Perfectly Famous

Image Credit: LFSMusings

3.5/5 stars

Thanks to NetGalley and Gallery Books for sending me a copy of this book in exchange for an honest review. 

Ward DeFleur had it all. She was a bestselling novelist and beginning a 15-city book tour to promote her latest book. Then her worst nightmare happens. Some time during the book tour, her teenage daughter, Stevie, went missing. When Stevie is finally found it has been clear she had endured a terrible trauma. Unfortunately, Stevie succumbs to her injuries and Ward disappears to grieve. Meanwhile, Bree Bennett was an avid fan of Ward’s and met her at the book signing on that fateful night. As a journalist, Bree wants to know the truth and begins a quest to find Ward. She learns dark secrets to Ward’s past and uncovers a truth even she couldn’t believe. 

This psychological thriller started out really strong. It was a really fast read and kept me turning the pages, but from about 60% into the book, I became disappointed. The characters were a bit shallow and Bree could get on my nerves, but I could get by her flaws to progress through the story. It was easy for me to see when Bree was being used and when she was making selfish decisions – decisions that were excused away because she was solving the mystery of Ward.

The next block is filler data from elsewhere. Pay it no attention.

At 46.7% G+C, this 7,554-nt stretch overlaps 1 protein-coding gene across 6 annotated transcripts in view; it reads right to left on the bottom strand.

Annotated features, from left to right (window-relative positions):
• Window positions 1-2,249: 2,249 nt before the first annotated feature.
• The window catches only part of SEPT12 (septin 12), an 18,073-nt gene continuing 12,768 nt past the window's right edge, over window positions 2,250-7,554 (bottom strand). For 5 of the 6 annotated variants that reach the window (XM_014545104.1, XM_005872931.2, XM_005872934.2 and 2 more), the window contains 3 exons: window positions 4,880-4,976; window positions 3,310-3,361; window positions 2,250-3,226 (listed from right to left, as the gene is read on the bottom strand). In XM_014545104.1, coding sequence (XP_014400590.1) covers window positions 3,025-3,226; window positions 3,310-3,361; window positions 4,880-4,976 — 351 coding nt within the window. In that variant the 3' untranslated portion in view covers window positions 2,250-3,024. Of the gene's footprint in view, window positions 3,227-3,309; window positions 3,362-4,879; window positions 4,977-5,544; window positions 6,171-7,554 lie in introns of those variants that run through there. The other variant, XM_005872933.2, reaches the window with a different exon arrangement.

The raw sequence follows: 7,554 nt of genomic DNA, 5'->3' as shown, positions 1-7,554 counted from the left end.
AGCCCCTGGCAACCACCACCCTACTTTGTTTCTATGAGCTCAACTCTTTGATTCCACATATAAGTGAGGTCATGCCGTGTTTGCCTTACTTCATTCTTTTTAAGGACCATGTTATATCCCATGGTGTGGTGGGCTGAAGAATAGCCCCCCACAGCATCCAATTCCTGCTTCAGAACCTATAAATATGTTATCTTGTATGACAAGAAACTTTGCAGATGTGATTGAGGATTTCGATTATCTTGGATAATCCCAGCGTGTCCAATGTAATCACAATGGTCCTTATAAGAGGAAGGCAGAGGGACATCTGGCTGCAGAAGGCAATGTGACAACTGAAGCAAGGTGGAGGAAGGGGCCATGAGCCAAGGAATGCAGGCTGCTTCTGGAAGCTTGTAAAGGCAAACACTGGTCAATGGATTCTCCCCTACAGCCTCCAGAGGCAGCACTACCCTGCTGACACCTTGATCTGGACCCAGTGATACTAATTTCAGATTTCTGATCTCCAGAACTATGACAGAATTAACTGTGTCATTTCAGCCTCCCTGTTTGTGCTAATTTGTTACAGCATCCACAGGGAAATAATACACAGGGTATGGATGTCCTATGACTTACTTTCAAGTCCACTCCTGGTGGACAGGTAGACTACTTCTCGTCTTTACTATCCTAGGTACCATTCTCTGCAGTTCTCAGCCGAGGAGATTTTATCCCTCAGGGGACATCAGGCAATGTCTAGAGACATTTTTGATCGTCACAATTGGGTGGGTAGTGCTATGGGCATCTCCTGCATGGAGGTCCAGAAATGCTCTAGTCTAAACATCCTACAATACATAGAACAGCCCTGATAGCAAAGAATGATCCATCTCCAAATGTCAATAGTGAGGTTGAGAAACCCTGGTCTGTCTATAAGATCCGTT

The plot was very predictable. I expected every twist, which would not have been a problem because Liebert wrote in a way that kept my heart racing. However, the ending ruined the atmosphere for me. The dream/nightmare sequence was completely out of character. It felt like it was thrown in purely to add another twist to the story. I don’t think it tricked anyone. The story becomes okay again as reality sets in until the last page. Again, another predictable twist and completely underdeveloped like much of the ending. For a book that steadily builds in suspense, I was not expecting an ending that tried to wrap everything up so neatly yet remain ambiguous to maintain some mystery. It left me confused and disappointed. My hope is that it was setting the stage for a sequel. As is, the resolution does not do the story justice.

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